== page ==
Centre Street Cambridge Corporation

Private Investment Counsel


July 2010

Sometimes we feel like legal pad operators in an iPad world. We seldom use cell phones and feel no pressing need to be reachable anytime, anywhere. We find computers to be useful mostly for information, communication, and word processing, not algorithmic trading. Nor do we see any sense in being located next door to the stock exchange lest the limits imposed by the speed of light interfere with our investment strategies, as is the case with the cutting-edge “flash trading” outfits.

We are by no means Luddites, but we find that the older, slower, and less technologically sophisticated ways of conducting our business suit our purposes quite well. Furthermore, recent news from the field of cognitive science supports our own wholly intuitive views on the subject. The clickable world is changing the way the human brain operates, narrowing its focus to on-the-fly decision making, and “damaging the long-term memory consolidation that is the basis for true intelligence,” according to a recent piece in The Economist. Besides, we have long felt that sophistication in the use of instrumentalities garners unwarranted attention and impresses people far more than its contribution to investment outcomes justifies. More valuable is sophistication of purpose. Scientists have devices of incredible complexity at their disposal, but subtlety in the setting up of experiments and their interpretation is what counts. Computing power in the investment field probably rivals that of any other endeavor, but we would argue that it is in the ability to wait patiently, refrain from unnecessary action, and ignore short-term fluctuations where true sophistication lies.

As far as we can tell, the evolution of technological capability has done little to improve the ability to meet the fundamental goal of investment, which is to protect capital and make it grow at a reasonable rate. There is no doubt that trade and data processing power have been enhanced and that purveyors of investment products have profited handsomely from being able to create complex new financial devices that entrance those with money and enable the extraction of fat fees. Investors now have a greater variety of places to put their capital, but as the recent crisis has shown, some of those places are none too safe. In the end, despite the technological and financial wizardry, investment results are no better than they were decades ago when choices were simpler. The power to process data, transactions, and information flow that comes with modern technological sophistication in finance leaves unaffected the judgment entailed in using the information wisely and directing the transactions in an intelligent manner. Judgment will always be subject to the limitations of our noodles; technology simply provides more and greater ways to make the same old kinds of mistakes, and bigger and faster ones, too. Technology evolves; human beings remain the same.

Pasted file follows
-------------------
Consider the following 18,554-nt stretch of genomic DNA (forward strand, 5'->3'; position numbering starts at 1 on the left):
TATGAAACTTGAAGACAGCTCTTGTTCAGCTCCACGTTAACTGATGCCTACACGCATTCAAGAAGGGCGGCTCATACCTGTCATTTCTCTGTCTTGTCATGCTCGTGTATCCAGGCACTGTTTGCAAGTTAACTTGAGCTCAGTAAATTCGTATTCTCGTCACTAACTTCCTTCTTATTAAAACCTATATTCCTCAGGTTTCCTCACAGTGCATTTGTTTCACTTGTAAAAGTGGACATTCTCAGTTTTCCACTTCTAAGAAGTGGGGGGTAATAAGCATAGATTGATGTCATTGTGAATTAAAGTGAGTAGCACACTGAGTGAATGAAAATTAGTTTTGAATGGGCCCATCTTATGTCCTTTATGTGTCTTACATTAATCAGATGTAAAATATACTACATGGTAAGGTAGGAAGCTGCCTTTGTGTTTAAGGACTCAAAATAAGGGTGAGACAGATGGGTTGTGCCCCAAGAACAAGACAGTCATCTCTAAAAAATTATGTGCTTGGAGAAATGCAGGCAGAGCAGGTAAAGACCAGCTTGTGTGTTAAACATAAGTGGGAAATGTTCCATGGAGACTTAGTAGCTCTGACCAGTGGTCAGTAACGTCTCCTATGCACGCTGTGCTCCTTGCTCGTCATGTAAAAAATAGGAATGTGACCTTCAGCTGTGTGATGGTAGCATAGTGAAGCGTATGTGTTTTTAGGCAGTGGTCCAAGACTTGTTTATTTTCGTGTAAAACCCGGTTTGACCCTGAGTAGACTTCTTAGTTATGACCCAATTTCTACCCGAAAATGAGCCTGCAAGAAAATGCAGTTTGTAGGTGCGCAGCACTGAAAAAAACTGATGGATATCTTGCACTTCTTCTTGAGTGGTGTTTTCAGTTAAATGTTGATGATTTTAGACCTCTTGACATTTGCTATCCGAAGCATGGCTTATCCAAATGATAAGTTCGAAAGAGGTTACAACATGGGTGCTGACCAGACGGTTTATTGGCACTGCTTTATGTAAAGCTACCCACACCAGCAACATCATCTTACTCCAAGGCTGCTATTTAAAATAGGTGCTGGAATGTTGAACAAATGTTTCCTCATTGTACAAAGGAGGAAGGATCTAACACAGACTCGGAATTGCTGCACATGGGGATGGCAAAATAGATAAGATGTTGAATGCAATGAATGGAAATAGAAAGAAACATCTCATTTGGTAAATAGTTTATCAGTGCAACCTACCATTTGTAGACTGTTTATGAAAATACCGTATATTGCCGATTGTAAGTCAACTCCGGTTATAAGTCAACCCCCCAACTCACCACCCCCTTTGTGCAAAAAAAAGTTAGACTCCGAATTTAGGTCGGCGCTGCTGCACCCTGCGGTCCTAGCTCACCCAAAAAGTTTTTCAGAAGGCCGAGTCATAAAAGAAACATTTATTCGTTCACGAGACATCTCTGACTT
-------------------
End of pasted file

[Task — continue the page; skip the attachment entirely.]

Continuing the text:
The oil spill in the Gulf of Mexico exposed the dangers technology can pose when it interacts with the human traits of arrogance and gullibility. BP claimed it had employed oil exploration systems whose sophistication rivaled what was used to put a man on the moon. Such equipment has pushed the search for oil into more inhospitable regions, with apparent safety. Disaster struck when judgment in the use of the equipment failed. Now we realize just how risky a business deep-sea oil exploration really is. Similarly, in the financial world, limits were pushed with complex and untested products until pressure from poorly-understood risks exploded.

Sensitized by the economic crisis, the market’s concerns about risk rebounded during the second quarter after stock market gains of 70-80% from the depths in March 2009 led to complacency and undue optimism over near-term economic growth and investment rewards. Even retail investors got into the act, putting money into equity mutual funds for the first time in months. Unfortunately, they were rewarded with the worst May for the market indexes in fifty years. June saw further weakness. At quarter’s end the major averages were down 10% to 12% for the period, and 7% to 8% for the year to date.

“Gold gains nearly 1% on flight-to-safety buying,” read a recent headline. Gold is becoming even more precious as it is one of the few winners so far in 2010. When market chatter starts referring to the metal as a “safe haven,” however, it’s time to watch out. Gold prices have been on the rise for most of the last decade and now trade near their record high (at least on a “nominal basis”—not adjusted for inflation). Gold long ago lost its appeal as a form of insurance against calamity and entered the realm of speculation. Forecasts are now calling for even higher prices—as much as $5,000 per ounce. Anything is possible.